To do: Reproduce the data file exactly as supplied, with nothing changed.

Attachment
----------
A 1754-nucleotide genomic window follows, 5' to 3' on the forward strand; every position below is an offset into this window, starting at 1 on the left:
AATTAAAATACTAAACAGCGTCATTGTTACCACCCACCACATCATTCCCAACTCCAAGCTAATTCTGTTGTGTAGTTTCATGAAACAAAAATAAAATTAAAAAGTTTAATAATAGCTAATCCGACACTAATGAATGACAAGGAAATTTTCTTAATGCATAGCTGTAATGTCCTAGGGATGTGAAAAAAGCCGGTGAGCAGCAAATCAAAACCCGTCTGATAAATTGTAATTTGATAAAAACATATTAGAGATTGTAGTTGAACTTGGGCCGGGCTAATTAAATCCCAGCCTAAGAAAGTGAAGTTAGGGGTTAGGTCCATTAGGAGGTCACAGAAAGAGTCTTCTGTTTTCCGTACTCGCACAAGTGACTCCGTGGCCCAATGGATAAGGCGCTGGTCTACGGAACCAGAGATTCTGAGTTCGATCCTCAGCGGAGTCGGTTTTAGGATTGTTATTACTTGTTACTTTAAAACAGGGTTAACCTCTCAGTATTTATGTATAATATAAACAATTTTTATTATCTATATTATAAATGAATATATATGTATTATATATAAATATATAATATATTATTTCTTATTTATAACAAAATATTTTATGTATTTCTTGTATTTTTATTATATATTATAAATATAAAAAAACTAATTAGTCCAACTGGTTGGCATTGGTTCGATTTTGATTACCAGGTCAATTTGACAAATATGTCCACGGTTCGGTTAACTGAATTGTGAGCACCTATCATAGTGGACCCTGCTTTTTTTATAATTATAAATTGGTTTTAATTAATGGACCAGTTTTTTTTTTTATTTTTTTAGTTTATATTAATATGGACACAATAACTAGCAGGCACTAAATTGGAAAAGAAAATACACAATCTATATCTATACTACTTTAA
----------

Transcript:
A 1754-nucleotide genomic window follows, 5' to 3' on the forward strand; every position below is an offset into this window, starting at 1 on the left:
AATTAAAATACTAAACAGCGTCATTGTTACCACCCACCACATCATTCCCAACTCCAAGCTAATTCTGTTGTGTAGTTTCATGAAACAAAAATAAAATTAAAAAGTTTAATAATAGCTAATCCGACACTAATGAATGACAAGGAAATTTTCTTAATGCATAGCTGTAATGTCCTAGGGATGTGAAAAAAGCCGGTGAGCAGCAAATCAAAACCCGTCTGATAAATTGTAATTTGATAAAAACATATTAGAGATTGTAGTTGAACTTGGGCCGGGCTAATTAAATCCCAGCCTAAGAAAGTGAAGTTAGGGGTTAGGTCCATTAGGAGGTCACAGAAAGAGTCTTCTGTTTTCCGTACTCGCACAAGTGACTCCGTGGCCCAATGGATAAGGCGCTGGTCTACGGAACCAGAGATTCTGAGTTCGATCCTCAGCGGAGTCGGTTTTAGGATTGTTATTACTTGTTACTTTAAAACAGGGTTAACCTCTCAGTATTTATGTATAATATAAACAATTTTTATTATCTATATTATAAATGAATATATATGTATTATATATAAATATATAATATATTATTTCTTATTTATAACAAAATATTTTATGTATTTCTTGTATTTTTATTATATATTATAAATATAAAAAAACTAATTAGTCCAACTGGTTGGCATTGGTTCGATTTTGATTACCAGGTCAATTTGACAAATATGTCCACGGTTCGGTTAACTGAATTGTGAGCACCTATCATAGTGGACCCTGCTTTTTTTATAATTATAAATTGGTTTTAATTAATGGACCAGTTTTTTTTTTTATTTTTTTAGTTTATATTAATATGGACACAATAACTAGCAGGCACTAAATTGGAAAAGAAAATACACAATCTATATCTATACTACTTTAA